Mazda’s MX-30 is another new entry into the EV market, but it’s not expected to make a big splash like the Ioniq 5. Available only in California for now, its starting MSRP of $34,645 including destination and net cost of $27,145 after applying the Federal EV tax incentive makes it one of the lower-priced electric vehicles currently available, but its 100-mile range likely limits its appeal to include only folks that have another vehicle or alternate mode of transportation for long-distance travel. That being said, California shoppers currently considering a Nissan LEAF S/SV with a 40kWh battery (149-mile range) or a Mini Hardtop SE (114-mile range) might want to check out the MX-30 since it’s easier to find in stock for immediate delivery. Note that unlike its competition, the base MX-30 is very nicely equipped with premium features that include a power moonroof, 18-inch alloys, adaptive cruise control, head-up display, lane departure warning, driver attention alert, blind spot monitoring, rear cross traffic alert, and rear parking sensors. Also, as far as short-range EVs go, folks that crave the sharp handling of the Mini Hardtop SE but need the cargo space behind the back seats of the LEAF may find a happy medium with the MX-30’s critically acclaimed road manners and 21-cubic-foot cargo capacity.

Mazda MX-30 US

It’s pretty easy to find dealers listing MX-30 inventory at MSRP, even in the hot San Jose/San Francisco EV market. Some dealers in the southern California area are even offering small discounts. For example, Fontana Mazda is offering $298 off of MSRP on a base model, Puente Hills Mazda is advertising $411 off on an MX-30 Premium Plus stickered at $38,550, and Galpin Mazda is discounting the factory lease offer by a couple of bucks per month, currently $309/month for three years with $2,999 due at signing before tax and license. Admittedly these are small discounts, but they are definitely counter to the trend of dealerships opting to advertise huge markups on vehicles of any kind, EV or otherwise. Find Mazda MX-30 discounts near you.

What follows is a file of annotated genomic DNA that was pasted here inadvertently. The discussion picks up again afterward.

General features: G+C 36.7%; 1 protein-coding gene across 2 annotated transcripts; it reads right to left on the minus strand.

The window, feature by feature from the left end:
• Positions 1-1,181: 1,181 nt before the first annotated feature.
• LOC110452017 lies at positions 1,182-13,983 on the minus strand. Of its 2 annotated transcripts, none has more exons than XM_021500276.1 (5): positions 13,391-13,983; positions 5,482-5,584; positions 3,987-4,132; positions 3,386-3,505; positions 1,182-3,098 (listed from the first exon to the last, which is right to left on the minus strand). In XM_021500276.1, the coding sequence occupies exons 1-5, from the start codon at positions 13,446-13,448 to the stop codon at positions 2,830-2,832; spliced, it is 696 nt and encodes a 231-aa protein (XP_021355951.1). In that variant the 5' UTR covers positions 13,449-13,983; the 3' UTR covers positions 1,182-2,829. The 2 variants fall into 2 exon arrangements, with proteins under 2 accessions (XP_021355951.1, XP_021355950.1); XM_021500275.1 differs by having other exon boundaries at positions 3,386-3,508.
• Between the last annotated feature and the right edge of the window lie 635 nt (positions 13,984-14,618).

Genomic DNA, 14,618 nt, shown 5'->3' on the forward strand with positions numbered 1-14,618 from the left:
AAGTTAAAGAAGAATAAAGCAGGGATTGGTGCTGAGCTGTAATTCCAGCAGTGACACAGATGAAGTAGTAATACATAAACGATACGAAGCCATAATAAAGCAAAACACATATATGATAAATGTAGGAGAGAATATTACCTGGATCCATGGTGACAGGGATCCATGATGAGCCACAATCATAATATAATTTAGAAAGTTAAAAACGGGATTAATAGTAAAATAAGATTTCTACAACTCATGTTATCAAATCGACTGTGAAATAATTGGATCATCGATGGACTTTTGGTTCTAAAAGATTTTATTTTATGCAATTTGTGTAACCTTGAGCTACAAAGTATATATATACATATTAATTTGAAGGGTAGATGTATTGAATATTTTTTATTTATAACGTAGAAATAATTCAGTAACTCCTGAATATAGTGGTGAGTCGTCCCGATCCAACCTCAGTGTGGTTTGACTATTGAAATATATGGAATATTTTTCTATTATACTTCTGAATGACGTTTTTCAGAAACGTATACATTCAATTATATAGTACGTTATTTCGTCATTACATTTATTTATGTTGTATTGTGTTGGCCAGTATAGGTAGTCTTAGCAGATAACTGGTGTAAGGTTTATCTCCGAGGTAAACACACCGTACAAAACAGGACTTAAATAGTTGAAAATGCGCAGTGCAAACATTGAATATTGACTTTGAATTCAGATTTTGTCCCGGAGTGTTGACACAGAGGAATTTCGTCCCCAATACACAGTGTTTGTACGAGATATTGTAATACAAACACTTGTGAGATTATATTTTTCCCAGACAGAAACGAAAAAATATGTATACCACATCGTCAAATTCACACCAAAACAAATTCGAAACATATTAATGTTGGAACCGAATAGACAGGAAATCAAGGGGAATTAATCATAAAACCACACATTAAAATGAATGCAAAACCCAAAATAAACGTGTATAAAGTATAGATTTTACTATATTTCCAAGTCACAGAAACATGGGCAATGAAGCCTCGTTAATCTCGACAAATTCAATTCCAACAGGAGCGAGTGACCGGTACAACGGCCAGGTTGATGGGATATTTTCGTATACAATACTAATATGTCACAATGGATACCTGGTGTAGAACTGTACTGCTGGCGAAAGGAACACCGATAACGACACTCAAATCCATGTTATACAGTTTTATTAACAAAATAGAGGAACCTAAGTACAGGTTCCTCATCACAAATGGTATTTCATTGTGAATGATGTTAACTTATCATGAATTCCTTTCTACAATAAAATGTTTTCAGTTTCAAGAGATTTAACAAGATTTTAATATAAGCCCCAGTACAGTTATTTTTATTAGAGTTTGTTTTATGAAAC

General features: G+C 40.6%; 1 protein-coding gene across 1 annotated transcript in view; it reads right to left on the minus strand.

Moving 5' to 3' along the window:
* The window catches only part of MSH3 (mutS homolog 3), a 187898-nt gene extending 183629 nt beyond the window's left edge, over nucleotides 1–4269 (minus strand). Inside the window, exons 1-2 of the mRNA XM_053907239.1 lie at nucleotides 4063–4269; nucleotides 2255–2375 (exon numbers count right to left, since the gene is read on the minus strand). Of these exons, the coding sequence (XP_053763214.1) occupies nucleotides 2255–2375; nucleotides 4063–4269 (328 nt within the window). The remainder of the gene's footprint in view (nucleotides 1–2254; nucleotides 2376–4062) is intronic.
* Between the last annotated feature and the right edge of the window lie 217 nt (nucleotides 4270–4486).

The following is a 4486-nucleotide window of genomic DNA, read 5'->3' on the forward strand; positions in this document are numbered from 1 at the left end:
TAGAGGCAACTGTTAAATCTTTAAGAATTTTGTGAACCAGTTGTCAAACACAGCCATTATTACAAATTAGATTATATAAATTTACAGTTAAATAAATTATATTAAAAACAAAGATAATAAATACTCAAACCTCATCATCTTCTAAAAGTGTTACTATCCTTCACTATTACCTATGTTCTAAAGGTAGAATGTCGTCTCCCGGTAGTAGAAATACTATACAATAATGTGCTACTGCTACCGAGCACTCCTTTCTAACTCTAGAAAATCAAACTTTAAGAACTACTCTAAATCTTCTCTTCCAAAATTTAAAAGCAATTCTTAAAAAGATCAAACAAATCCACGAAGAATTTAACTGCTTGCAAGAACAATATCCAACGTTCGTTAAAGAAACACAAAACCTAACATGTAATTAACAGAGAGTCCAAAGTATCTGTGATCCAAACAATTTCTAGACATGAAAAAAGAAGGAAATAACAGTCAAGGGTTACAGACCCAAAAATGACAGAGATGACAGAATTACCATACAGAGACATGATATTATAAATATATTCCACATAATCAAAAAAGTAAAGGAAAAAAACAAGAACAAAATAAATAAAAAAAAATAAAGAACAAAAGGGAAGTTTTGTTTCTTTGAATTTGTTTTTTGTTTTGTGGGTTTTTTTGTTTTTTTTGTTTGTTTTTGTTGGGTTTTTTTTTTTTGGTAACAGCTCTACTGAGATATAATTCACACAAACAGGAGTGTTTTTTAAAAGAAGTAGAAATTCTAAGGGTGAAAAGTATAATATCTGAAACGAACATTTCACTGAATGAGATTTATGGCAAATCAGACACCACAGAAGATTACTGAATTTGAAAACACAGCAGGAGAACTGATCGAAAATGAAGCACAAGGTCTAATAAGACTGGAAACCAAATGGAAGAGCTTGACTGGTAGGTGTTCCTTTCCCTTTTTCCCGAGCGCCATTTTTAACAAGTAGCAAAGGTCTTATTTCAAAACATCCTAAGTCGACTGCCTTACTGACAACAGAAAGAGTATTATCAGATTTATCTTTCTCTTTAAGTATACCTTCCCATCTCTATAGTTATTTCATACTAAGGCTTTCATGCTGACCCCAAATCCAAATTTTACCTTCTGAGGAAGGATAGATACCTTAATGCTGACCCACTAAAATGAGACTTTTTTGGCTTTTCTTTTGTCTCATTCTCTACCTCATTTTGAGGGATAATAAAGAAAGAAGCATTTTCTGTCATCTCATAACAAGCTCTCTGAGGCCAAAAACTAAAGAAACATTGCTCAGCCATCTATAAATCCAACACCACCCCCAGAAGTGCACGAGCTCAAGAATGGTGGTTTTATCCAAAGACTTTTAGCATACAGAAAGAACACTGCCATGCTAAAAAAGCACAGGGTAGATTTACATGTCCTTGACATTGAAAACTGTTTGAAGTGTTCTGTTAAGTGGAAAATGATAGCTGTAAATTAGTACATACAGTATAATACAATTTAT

Kia Niro EV

The Kia Niro EV appears to be one of the most available EVs in the nation with twice as much in-stock dealer inventory than most other electric vehicle models. With an average monthly lease cost of $310/month, this five-seat crossover with 239 miles of range continues to have one of the least expensive factory lease offers. The 2022 model, essentially a carryover from last year, stickers at $39,990 and qualifies for the $7,500 Federal EV tax rebate.

We found several Kia dealers publishing discounts on their websites. Gary Lang Kia in Illinois tops the list with a $4,581 discount from MSRP on a 2022 Niro EV, followed by Kia of Carson in Los Angeles ($2,000), Russ Darrow Kia in Wisconsin ($2,000), and Towbin Kia in Nevada ($1,499). Check your locale for deals on a Kia Niro EV.

Ford Mustang Mach-E

By raw inventory numbers, the Mach-E appears to be the most available electric vehicle across the nation. However, dealer prices remain at MSRP or more due to high demand. Buyers can choose from three trim levels, two batteries, and two drivetrain configurations at prices that span from the $43,995 standard-range two-wheel-drive in Select trim (just $36,495 after the Federal EV tax rebate) all the way up to a fully optioned $72,495 all-wheel-drive GT Performance model that’s capable of rocketing from standstill to 60mph in 3.5 seconds.

Mustang Mach-E GT EPA

Drilling down through the inventory numbers, California appears to comprise less than 10% of what is available across the nation. So it’s no surprise that many California dealers are slapping up to $10,000 of “market adjustment” on top of MSRP as a starting point for negotiation. Fortunately we did find a handful of dealers sticking with the factory sticker price – Ford of Valencia in the Los Angeles area and North Bay Ford in Santa Cruz among them – but they don’t have many in stock.

Turns out that a good chunk of the nation’s Mach-E inventory is back east, so it’s no surprise that dealer pricing on the East Coast is a tad friendlier than on the West Coast. Still, finding a Mach-E listed at MSRP in that region remains an exception rather than the norm. Stoneham Ford in Massachusetts and Sheehy Ford in Maryland are two dealerships in that region bucking the trend by pricing what they have in stock with no markup. Check Ford Mustang Mach-E availability and pricing in your area.

As always, check our Electric Vehicle Best Price Guide and Electric Vehicle Best Lease Guide for the best deals on EVs in the US.